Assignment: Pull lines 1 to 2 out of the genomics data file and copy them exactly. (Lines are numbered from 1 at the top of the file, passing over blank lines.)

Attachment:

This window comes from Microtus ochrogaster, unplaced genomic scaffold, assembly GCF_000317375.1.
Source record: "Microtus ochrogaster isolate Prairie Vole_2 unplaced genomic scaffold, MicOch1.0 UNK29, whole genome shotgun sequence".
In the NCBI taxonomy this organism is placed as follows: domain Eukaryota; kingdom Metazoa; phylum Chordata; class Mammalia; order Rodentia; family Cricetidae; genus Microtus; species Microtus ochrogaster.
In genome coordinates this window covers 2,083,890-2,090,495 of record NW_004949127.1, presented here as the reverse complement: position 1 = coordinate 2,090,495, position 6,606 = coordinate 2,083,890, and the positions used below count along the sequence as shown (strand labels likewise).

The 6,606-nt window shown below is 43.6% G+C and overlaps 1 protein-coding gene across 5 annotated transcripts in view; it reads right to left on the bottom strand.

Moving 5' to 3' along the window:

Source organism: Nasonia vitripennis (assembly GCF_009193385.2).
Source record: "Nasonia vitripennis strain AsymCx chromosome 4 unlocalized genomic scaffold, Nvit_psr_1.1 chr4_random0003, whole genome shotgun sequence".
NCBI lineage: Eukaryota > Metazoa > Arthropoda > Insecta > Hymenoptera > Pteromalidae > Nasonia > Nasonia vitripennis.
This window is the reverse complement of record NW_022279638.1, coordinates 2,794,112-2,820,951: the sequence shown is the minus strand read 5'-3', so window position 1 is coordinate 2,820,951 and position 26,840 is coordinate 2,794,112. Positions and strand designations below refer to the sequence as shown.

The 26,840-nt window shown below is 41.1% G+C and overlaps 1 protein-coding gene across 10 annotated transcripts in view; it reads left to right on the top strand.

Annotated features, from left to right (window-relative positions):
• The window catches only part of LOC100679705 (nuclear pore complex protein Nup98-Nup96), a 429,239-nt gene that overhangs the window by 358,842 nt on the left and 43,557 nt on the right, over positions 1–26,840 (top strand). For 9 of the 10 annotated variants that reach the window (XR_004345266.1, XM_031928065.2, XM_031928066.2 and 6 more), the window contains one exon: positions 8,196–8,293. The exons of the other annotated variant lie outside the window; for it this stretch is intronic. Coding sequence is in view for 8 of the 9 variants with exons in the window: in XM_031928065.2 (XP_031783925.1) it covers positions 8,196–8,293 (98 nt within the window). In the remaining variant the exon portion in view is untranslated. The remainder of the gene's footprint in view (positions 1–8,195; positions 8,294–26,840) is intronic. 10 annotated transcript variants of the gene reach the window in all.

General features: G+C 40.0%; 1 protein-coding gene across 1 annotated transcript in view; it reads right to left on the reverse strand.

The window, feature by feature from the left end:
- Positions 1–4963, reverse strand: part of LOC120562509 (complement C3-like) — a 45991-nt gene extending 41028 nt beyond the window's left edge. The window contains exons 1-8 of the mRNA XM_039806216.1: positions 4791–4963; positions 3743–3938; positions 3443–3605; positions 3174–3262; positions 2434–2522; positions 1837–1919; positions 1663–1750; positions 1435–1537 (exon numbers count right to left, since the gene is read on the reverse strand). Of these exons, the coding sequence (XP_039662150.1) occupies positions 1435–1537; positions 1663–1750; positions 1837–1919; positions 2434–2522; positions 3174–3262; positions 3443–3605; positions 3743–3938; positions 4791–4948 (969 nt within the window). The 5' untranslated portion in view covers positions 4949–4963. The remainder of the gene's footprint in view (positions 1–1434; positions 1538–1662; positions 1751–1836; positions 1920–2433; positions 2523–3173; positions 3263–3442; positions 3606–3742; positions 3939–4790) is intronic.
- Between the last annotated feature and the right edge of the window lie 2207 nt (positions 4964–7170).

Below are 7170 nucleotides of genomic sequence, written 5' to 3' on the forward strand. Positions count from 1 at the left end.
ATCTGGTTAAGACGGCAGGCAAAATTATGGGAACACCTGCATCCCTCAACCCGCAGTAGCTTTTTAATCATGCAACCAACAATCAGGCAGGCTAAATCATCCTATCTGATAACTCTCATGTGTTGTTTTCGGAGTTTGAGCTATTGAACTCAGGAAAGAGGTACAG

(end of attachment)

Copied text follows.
This window comes from Microtus ochrogaster, unplaced genomic scaffold, assembly GCF_000317375.1.
Source record: "Microtus ochrogaster isolate Prairie Vole_2 unplaced genomic scaffold, MicOch1.0 UNK29, whole genome shotgun sequence".